For a cactus, Schlumbergera require a surprising amount of humidity, so be sure to keep it away from drafty or arid areas.
If you are worried about the humidity levels around your plant being too low, bring it into either a bright bathroom or kitchen, these are places where the natural humidity should be higher.
If that still isn’t enough, misting the area around your cactus manually or installing a humidifier may be necessary steps.
How to Water Your Schlumbergera
Watering your cactus is the most important part of its care by far. Water too little and your plant likely won’t have the energy to bloom in the winter, water too much and your cactus is liable to get root rot.
To avoid any of the above the best practice is to water your Schlumbergera every two weeksor until the top third of its soil feels dry.
If you can’t tell how dry the soil is, use a finger to check. If your plant seems to be needing less water than prescribed, you can lessen the watering sessions to once every three weeks.
Be sure to water more frequently during bloom times, as the flowers will drop if your cactus is under watered.
How to Fertilize Your Schlumbergera
Begin fertilization of Schlumbergera in the spring at the first signs of new growth on your plant. Use a balanced houseplant fertilizer and be sure to fertilize every two weeks into the early fall.
To encourage maximum blooms, continue to fertilize monthly through the fall and winter until the flowers have all ceased to blossom.
Extra care tips for Schlumbergera truncata
Pests & Diseases
The most common issues and diseases for Christmas Cactus are closely related to its care.
There are the above-mentioned issues if your plant receives too much or too little of either water or sun. In addition, your cactus will be sensitive to being moved and may drop buds due to the stress.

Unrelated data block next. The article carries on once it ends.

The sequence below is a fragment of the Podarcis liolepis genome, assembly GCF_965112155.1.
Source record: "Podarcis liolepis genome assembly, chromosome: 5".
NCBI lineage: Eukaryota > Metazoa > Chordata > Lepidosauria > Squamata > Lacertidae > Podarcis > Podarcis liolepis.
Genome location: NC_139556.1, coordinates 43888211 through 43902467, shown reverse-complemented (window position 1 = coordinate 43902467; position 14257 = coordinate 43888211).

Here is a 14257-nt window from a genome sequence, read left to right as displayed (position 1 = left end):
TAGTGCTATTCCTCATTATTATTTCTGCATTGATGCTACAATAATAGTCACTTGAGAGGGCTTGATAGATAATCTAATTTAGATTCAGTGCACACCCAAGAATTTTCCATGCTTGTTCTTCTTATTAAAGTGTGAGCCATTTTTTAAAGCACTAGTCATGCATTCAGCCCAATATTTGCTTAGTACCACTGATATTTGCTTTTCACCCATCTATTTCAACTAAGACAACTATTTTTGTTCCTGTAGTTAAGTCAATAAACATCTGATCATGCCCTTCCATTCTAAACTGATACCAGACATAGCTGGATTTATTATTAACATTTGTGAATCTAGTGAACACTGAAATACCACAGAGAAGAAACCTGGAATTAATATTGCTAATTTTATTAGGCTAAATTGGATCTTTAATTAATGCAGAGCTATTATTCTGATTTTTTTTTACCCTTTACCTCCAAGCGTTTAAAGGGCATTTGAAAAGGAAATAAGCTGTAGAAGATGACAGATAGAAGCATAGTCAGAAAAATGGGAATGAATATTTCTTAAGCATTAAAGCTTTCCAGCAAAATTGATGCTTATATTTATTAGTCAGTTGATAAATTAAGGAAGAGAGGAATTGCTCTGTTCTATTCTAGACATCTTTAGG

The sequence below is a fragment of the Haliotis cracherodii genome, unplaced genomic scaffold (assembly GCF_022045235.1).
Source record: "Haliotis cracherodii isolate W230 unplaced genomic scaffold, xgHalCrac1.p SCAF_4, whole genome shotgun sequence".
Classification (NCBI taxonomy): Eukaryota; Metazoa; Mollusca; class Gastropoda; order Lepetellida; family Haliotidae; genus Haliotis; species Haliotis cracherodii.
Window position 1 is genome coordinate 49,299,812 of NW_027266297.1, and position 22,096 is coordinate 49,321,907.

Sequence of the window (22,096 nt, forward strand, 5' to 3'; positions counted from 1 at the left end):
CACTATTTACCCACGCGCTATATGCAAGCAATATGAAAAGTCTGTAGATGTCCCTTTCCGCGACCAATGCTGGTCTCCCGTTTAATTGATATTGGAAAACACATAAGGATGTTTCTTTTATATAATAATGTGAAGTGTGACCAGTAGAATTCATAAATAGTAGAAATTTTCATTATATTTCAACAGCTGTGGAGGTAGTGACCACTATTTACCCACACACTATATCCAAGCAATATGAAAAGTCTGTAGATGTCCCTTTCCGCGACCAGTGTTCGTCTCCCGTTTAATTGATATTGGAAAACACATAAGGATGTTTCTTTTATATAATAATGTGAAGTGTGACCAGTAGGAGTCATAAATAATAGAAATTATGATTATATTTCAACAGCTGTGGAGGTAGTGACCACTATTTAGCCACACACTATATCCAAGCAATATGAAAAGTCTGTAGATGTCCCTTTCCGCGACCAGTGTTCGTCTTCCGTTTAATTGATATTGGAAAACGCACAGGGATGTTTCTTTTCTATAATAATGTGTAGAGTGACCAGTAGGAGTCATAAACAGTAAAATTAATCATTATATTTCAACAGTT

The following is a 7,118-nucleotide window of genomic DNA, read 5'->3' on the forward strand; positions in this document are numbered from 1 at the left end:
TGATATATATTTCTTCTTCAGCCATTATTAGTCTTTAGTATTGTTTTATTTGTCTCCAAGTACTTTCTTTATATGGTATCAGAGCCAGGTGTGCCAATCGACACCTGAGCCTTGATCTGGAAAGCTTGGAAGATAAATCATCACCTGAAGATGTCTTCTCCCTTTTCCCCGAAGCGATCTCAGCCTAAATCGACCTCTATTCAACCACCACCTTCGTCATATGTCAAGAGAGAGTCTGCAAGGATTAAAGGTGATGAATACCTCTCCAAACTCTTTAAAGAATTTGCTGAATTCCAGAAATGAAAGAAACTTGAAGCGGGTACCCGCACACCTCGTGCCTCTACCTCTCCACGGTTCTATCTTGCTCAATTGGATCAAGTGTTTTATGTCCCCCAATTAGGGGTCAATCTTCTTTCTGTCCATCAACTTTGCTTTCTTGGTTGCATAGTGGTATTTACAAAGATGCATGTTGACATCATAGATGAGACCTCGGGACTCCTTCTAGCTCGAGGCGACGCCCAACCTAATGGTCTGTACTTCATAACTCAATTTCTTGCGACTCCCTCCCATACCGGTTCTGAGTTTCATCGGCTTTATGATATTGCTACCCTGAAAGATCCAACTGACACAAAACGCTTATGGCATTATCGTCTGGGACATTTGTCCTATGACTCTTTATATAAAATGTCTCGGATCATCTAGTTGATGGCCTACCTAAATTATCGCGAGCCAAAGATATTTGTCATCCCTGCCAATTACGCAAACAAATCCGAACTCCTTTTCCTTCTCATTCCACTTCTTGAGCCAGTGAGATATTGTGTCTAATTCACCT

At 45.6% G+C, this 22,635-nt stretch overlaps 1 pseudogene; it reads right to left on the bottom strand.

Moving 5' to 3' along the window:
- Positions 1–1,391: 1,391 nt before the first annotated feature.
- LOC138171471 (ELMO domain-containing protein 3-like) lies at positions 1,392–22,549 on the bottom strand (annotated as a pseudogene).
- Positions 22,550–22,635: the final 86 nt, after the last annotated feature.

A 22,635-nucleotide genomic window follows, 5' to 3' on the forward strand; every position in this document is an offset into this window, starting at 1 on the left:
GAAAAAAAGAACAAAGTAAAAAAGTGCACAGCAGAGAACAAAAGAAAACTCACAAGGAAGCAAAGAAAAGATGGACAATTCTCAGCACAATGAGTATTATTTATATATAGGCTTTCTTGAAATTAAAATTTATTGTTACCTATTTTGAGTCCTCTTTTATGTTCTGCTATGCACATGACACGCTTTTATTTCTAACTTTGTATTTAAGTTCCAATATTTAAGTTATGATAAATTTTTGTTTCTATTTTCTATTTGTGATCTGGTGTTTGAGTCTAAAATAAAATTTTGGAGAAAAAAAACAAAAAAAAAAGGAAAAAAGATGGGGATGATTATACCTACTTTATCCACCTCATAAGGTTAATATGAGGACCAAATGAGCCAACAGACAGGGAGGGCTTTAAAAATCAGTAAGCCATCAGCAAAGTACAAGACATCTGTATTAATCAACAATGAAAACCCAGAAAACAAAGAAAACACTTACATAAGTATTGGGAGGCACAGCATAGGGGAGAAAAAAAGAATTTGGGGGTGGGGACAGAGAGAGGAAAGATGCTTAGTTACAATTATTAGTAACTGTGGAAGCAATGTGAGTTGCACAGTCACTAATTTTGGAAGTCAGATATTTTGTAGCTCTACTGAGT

The only pest that it is particularly susceptible to is mealy bugs, to prevent an infestation of them, promptly remove the bugs manually and cut off any affected parts of the plant.
Pruning should be undertaken if you notice your cactus drooping under the weight of its blooms or elongated stems. It also is a good idea to prune if pieces of your cactus are starting to fall off on their own accord.
In this case it is best to use clean pruning scissors to remove any parts of your cactus that look unhealthy. Pruning can also be done to style the shape of your cactus or to improve the number of blooms, the plant will simply grow back from any pruning cuts more vigorously.
Don’t repot your cactus when you first get it, as the plants actually bloom more fully when they are a little bit pot bound.
Propagating is a simple process that involves taking a cutting and placing it in sterile, but moist, potting soil until it grows roots.
A good way to find a section of your cactus to take a cutting from is to look for a place where two stems join, one of the stems will make a great cutting, just snip with a pair of scissors at the joint. You will know if the cutting has worked if it has taken root in three to four weeks.
Cactus_de_noël.jpg: Empereur Dayderivative work: Peter coxhead, CC BY-SA 3.0 https://creativecommons.org/licenses/by-sa/3.0, via Wikimedia Commons